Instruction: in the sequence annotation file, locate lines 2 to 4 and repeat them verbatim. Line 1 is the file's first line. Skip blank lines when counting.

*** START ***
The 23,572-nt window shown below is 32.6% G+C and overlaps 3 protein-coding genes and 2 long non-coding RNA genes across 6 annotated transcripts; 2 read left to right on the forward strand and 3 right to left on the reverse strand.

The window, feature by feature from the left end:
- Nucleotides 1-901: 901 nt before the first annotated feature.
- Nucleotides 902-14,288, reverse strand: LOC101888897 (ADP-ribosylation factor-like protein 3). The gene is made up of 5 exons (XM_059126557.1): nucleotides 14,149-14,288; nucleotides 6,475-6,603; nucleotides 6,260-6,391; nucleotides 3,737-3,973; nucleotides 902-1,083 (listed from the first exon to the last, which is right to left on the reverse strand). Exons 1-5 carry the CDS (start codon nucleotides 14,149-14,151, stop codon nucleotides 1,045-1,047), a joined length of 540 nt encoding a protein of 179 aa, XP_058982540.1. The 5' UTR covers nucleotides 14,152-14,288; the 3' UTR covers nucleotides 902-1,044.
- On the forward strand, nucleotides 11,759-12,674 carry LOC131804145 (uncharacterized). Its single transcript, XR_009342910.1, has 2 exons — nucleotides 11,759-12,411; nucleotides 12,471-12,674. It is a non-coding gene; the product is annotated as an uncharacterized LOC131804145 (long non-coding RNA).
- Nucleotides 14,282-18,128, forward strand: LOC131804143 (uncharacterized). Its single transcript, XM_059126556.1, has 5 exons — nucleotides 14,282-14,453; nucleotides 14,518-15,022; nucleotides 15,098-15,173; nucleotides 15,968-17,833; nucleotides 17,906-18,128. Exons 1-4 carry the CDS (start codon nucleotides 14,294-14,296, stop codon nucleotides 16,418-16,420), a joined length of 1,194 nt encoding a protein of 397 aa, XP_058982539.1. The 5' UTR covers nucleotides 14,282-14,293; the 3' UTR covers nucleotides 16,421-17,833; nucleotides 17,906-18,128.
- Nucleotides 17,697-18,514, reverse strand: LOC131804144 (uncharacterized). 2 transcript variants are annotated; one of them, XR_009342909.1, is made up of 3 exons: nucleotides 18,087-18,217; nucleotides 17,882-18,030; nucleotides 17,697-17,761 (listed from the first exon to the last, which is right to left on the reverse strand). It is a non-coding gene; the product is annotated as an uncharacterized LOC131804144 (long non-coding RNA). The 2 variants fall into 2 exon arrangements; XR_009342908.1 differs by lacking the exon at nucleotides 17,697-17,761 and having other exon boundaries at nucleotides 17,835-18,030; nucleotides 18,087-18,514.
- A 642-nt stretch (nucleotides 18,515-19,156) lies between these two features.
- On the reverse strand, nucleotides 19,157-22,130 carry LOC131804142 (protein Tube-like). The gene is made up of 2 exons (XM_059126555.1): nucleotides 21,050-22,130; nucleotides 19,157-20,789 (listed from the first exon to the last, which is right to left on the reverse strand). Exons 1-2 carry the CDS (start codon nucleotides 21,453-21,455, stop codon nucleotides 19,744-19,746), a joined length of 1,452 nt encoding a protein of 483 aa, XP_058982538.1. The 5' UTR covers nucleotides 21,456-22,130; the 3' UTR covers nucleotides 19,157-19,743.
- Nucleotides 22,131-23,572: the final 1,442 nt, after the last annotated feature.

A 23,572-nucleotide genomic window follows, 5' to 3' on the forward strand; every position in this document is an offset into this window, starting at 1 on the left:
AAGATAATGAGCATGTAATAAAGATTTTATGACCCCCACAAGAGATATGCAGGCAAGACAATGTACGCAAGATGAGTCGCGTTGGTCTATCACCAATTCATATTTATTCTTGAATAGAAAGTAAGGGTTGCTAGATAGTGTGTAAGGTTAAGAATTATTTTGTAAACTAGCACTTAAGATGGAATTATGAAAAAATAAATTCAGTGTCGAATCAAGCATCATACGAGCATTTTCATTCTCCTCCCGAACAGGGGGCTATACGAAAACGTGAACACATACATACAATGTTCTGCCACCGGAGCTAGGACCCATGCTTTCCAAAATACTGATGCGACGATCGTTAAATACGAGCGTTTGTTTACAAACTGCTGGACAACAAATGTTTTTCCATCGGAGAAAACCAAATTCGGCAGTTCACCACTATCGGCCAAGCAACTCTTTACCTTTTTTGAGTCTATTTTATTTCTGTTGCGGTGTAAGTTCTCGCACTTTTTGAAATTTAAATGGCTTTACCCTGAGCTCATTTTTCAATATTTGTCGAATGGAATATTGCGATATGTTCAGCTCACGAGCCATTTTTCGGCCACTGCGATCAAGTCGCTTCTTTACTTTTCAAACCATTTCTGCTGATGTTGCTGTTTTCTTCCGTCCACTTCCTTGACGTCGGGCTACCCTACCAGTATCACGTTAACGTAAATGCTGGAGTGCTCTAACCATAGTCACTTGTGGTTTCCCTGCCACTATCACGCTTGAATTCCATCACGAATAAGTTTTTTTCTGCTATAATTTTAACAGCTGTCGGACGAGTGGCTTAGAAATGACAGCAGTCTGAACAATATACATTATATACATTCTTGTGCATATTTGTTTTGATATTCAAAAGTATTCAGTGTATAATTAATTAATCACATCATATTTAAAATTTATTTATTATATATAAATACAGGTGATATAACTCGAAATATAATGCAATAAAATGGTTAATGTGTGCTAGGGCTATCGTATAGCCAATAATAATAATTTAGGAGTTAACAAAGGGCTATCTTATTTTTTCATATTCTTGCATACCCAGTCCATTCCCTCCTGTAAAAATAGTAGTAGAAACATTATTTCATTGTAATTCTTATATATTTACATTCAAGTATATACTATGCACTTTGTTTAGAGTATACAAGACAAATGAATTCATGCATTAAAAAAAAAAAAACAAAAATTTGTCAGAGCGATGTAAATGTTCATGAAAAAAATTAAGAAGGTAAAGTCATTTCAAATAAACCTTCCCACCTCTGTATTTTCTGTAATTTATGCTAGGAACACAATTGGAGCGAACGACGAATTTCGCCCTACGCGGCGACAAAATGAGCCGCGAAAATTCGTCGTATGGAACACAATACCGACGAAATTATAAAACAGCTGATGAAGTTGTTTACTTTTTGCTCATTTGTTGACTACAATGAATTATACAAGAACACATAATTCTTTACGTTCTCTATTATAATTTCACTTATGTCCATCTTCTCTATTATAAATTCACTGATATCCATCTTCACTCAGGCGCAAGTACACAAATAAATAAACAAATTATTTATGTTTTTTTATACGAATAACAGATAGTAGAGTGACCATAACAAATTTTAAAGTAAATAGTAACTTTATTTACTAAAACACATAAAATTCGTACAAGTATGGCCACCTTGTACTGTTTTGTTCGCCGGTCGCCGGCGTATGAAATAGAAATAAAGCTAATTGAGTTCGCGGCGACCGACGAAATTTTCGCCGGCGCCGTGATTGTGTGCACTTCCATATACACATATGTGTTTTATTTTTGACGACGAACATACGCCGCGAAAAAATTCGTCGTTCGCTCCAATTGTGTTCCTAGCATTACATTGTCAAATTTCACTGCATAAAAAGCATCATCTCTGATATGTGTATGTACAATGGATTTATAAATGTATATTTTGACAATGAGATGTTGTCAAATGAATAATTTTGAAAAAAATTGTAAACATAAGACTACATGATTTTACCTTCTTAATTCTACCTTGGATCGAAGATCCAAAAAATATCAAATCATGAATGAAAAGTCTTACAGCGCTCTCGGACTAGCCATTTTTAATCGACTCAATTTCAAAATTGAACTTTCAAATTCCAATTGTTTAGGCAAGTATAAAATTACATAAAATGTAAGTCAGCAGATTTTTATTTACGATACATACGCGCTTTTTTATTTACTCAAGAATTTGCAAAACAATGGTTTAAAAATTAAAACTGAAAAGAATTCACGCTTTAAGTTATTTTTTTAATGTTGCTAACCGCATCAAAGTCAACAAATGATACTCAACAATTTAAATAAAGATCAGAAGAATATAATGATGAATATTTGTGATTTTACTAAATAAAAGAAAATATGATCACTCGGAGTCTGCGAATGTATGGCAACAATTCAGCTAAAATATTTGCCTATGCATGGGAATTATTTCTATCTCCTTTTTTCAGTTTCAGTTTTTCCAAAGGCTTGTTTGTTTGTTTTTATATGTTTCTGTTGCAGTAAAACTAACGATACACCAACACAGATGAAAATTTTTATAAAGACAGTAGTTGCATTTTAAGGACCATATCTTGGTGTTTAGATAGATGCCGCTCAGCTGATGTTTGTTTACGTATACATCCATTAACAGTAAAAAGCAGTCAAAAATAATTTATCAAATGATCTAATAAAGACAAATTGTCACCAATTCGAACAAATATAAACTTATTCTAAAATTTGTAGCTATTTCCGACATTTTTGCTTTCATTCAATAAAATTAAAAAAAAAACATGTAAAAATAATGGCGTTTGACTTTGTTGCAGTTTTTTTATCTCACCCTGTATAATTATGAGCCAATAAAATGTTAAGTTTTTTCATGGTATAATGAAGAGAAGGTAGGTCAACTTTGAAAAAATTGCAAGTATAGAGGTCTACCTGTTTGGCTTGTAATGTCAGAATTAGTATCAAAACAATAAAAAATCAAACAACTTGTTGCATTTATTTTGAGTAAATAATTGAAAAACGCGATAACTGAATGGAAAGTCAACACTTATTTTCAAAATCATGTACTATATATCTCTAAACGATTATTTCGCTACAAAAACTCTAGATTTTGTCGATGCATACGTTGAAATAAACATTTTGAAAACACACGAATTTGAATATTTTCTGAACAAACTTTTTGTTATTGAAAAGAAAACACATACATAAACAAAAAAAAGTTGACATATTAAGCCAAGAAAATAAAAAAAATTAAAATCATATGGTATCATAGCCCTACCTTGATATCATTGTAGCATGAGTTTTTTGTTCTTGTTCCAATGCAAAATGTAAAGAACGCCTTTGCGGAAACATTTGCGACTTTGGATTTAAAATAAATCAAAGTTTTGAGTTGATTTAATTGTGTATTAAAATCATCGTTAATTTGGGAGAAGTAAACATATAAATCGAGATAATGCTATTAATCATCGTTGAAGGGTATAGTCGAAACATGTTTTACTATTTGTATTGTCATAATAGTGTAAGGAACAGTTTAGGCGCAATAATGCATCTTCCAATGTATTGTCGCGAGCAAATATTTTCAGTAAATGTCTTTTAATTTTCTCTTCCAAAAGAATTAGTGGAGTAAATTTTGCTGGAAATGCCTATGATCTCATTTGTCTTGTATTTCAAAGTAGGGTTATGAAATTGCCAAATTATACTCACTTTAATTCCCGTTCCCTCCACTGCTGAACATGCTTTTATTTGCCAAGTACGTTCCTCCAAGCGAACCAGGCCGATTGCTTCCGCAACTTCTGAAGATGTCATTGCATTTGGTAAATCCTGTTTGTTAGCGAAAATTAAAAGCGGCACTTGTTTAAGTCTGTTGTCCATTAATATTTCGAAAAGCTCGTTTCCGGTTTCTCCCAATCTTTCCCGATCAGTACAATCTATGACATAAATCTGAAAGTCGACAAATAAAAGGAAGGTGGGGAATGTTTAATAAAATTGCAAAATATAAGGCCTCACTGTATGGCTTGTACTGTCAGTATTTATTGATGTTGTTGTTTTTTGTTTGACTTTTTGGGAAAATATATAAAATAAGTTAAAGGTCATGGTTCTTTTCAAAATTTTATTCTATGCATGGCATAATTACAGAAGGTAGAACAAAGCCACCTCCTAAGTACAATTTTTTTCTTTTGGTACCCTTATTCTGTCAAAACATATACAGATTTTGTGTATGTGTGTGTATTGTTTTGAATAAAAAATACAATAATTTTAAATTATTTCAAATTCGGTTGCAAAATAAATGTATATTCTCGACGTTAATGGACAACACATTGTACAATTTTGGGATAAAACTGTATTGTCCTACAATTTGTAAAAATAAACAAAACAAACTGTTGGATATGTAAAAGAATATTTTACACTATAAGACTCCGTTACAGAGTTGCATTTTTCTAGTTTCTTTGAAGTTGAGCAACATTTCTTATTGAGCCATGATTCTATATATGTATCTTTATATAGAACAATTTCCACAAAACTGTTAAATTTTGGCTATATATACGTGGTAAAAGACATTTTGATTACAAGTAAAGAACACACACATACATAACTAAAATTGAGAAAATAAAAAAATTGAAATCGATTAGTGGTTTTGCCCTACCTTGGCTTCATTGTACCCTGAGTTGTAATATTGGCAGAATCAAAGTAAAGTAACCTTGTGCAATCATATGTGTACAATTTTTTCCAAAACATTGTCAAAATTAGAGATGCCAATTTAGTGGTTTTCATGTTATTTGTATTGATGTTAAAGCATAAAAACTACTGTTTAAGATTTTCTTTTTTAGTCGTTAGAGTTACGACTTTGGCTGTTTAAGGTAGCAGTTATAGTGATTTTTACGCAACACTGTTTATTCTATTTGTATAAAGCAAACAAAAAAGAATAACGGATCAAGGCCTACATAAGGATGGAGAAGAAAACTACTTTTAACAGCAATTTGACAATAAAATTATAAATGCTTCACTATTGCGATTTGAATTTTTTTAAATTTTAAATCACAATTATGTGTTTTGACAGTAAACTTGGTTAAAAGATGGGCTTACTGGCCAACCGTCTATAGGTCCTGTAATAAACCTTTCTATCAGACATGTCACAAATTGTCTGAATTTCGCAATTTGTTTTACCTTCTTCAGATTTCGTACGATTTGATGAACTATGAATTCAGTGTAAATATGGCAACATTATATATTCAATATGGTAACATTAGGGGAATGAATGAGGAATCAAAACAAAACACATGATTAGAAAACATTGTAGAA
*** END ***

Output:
The window, feature by feature from the left end:
- Nucleotides 1-901: 901 nt before the first annotated feature.
- Nucleotides 902-14,288, reverse strand: LOC101888897 (ADP-ribosylation factor-like protein 3). The gene is made up of 5 exons (XM_059126557.1): nucleotides 14,149-14,288; nucleotides 6,475-6,603; nucleotides 6,260-6,391; nucleotides 3,737-3,973; nucleotides 902-1,083 (listed from the first exon to the last, which is right to left on the reverse strand). Exons 1-5 carry the CDS (start codon nucleotides 14,149-14,151, stop codon nucleotides 1,045-1,047), a joined length of 540 nt encoding a protein of 179 aa, XP_058982540.1. The 5' UTR covers nucleotides 14,152-14,288; the 3' UTR covers nucleotides 902-1,044.